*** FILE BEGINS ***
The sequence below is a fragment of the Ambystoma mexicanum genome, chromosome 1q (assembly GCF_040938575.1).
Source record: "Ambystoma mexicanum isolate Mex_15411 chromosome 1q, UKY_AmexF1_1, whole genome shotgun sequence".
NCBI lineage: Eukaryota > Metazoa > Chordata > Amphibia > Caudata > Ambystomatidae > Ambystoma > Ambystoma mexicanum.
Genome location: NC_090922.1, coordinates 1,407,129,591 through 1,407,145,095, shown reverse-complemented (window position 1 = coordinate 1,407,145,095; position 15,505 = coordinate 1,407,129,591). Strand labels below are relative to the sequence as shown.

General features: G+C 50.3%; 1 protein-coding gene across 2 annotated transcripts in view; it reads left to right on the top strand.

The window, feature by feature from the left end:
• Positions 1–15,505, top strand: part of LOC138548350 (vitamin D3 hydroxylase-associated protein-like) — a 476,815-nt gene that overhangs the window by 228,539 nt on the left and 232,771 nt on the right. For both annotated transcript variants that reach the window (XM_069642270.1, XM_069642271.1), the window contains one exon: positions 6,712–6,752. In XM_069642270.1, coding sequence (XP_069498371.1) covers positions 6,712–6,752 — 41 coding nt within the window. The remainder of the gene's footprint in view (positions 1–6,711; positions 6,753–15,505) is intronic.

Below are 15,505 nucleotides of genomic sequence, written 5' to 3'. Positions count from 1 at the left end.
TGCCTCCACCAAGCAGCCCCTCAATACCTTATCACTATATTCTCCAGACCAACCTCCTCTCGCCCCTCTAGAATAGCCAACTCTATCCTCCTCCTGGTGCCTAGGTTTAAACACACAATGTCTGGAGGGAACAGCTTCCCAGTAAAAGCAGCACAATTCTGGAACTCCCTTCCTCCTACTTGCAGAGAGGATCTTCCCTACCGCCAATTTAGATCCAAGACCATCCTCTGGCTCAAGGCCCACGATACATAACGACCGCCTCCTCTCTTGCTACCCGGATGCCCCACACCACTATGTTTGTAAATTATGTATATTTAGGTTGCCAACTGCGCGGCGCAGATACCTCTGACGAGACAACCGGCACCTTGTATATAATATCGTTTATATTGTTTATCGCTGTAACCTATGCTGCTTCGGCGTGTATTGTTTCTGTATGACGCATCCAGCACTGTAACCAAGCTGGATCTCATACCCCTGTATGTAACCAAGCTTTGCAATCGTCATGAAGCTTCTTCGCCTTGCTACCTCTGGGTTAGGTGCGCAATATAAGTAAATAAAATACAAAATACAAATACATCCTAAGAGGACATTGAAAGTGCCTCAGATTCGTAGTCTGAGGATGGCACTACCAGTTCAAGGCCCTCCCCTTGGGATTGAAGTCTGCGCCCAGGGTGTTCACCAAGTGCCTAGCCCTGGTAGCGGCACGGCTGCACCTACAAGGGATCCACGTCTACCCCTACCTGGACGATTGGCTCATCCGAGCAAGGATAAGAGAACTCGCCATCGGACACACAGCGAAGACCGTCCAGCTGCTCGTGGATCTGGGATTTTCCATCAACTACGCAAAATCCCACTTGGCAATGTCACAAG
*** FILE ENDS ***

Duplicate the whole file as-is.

The sequence below is a fragment of the Ambystoma mexicanum genome, chromosome 1q (assembly GCF_040938575.1).
Source record: "Ambystoma mexicanum isolate Mex_15411 chromosome 1q, UKY_AmexF1_1, whole genome shotgun sequence".
NCBI lineage: Eukaryota > Metazoa > Chordata > Amphibia > Caudata > Ambystomatidae > Ambystoma > Ambystoma mexicanum.
Genome location: NC_090922.1, coordinates 1,407,129,591 through 1,407,145,095, shown reverse-complemented (window position 1 = coordinate 1,407,145,095; position 15,505 = coordinate 1,407,129,591). Strand labels below are relative to the sequence as shown.

General features: G+C 50.3%; 1 protein-coding gene across 2 annotated transcripts in view; it reads left to right on the top strand.

The window, feature by feature from the left end:
• Positions 1–15,505, top strand: part of LOC138548350 (vitamin D3 hydroxylase-associated protein-like) — a 476,815-nt gene that overhangs the window by 228,539 nt on the left and 232,771 nt on the right. For both annotated transcript variants that reach the window (XM_069642270.1, XM_069642271.1), the window contains one exon: positions 6,712–6,752. In XM_069642270.1, coding sequence (XP_069498371.1) covers positions 6,712–6,752 — 41 coding nt within the window. The remainder of the gene's footprint in view (positions 1–6,711; positions 6,753–15,505) is intronic.

Below are 15,505 nucleotides of genomic sequence, written 5' to 3'. Positions count from 1 at the left end.
TGCCTCCACCAAGCAGCCCCTCAATACCTTATCACTATATTCTCCAGACCAACCTCCTCTCGCCCCTCTAGAATAGCCAACTCTATCCTCCTCCTGGTGCCTAGGTTTAAACACACAATGTCTGGAGGGAACAGCTTCCCAGTAAAAGCAGCACAATTCTGGAACTCCCTTCCTCCTACTTGCAGAGAGGATCTTCCCTACCGCCAATTTAGATCCAAGACCATCCTCTGGCTCAAGGCCCACGATACATAACGACCGCCTCCTCTCTTGCTACCCGGATGCCCCACACCACTATGTTTGTAAATTATGTATATTTAGGTTGCCAACTGCGCGGCGCAGATACCTCTGACGAGACAACCGGCACCTTGTATATAATATCGTTTATATTGTTTATCGCTGTAACCTATGCTGCTTCGGCGTGTATTGTTTCTGTATGACGCATCCAGCACTGTAACCAAGCTGGATCTCATACCCCTGTATGTAACCAAGCTTTGCAATCGTCATGAAGCTTCTTCGCCTTGCTACCTCTGGGTTAGGTGCGCAATATAAGTAAATAAAATACAAAATACAAATACATCCTAAGAGGACATTGAAAGTGCCTCAGATTCGTAGTCTGAGGATGGCACTACCAGTTCAAGGCCCTCCCCTTGGGATTGAAGTCTGCGCCCAGGGTGTTCACCAAGTGCCTAGCCCTGGTAGCGGCACGGCTGCACCTACAAGGGATCCACGTCTACCCCTACCTGGACGATTGGCTCATCCGAGCAAGGATAAGAGAACTCGCCATCGGACACACAGCGAAGACCGTCCAGCTGCTCGTGGATCTGGGATTTTCCATCAACTACGCAAAATCCCACTTGGCAATGTCACAAG